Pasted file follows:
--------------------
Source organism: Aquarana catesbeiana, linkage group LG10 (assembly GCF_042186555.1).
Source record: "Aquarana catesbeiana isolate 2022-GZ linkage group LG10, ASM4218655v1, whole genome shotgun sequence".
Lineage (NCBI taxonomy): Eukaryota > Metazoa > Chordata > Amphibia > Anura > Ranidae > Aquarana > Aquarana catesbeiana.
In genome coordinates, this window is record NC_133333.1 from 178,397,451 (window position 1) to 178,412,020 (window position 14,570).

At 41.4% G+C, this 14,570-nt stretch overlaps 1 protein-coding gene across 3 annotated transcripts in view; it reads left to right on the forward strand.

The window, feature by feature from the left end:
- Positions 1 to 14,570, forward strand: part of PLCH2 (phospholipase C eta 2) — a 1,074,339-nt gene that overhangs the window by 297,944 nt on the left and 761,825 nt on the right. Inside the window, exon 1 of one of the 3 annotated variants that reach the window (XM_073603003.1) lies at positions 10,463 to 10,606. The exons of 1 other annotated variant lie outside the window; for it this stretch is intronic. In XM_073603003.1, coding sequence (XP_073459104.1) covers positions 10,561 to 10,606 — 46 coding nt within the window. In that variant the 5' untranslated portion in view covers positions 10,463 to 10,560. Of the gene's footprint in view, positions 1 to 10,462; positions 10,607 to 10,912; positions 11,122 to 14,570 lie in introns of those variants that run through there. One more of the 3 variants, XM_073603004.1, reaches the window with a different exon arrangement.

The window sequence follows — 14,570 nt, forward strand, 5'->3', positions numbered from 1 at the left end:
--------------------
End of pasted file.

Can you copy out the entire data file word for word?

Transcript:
Source organism: Aquarana catesbeiana, linkage group LG10 (assembly GCF_042186555.1).
Source record: "Aquarana catesbeiana isolate 2022-GZ linkage group LG10, ASM4218655v1, whole genome shotgun sequence".
Lineage (NCBI taxonomy): Eukaryota > Metazoa > Chordata > Amphibia > Anura > Ranidae > Aquarana > Aquarana catesbeiana.
In genome coordinates, this window is record NC_133333.1 from 178,397,451 (window position 1) to 178,412,020 (window position 14,570).

At 41.4% G+C, this 14,570-nt stretch overlaps 1 protein-coding gene across 3 annotated transcripts in view; it reads left to right on the forward strand.

The window, feature by feature from the left end:
- Positions 1 to 14,570, forward strand: part of PLCH2 (phospholipase C eta 2) — a 1,074,339-nt gene that overhangs the window by 297,944 nt on the left and 761,825 nt on the right. Inside the window, exon 1 of one of the 3 annotated variants that reach the window (XM_073603003.1) lies at positions 10,463 to 10,606. The exons of 1 other annotated variant lie outside the window; for it this stretch is intronic. In XM_073603003.1, coding sequence (XP_073459104.1) covers positions 10,561 to 10,606 — 46 coding nt within the window. In that variant the 5' untranslated portion in view covers positions 10,463 to 10,560. Of the gene's footprint in view, positions 1 to 10,462; positions 10,607 to 10,912; positions 11,122 to 14,570 lie in introns of those variants that run through there. One more of the 3 variants, XM_073603004.1, reaches the window with a different exon arrangement.

The window sequence follows — 14,570 nt, forward strand, 5'->3', positions numbered from 1 at the left end: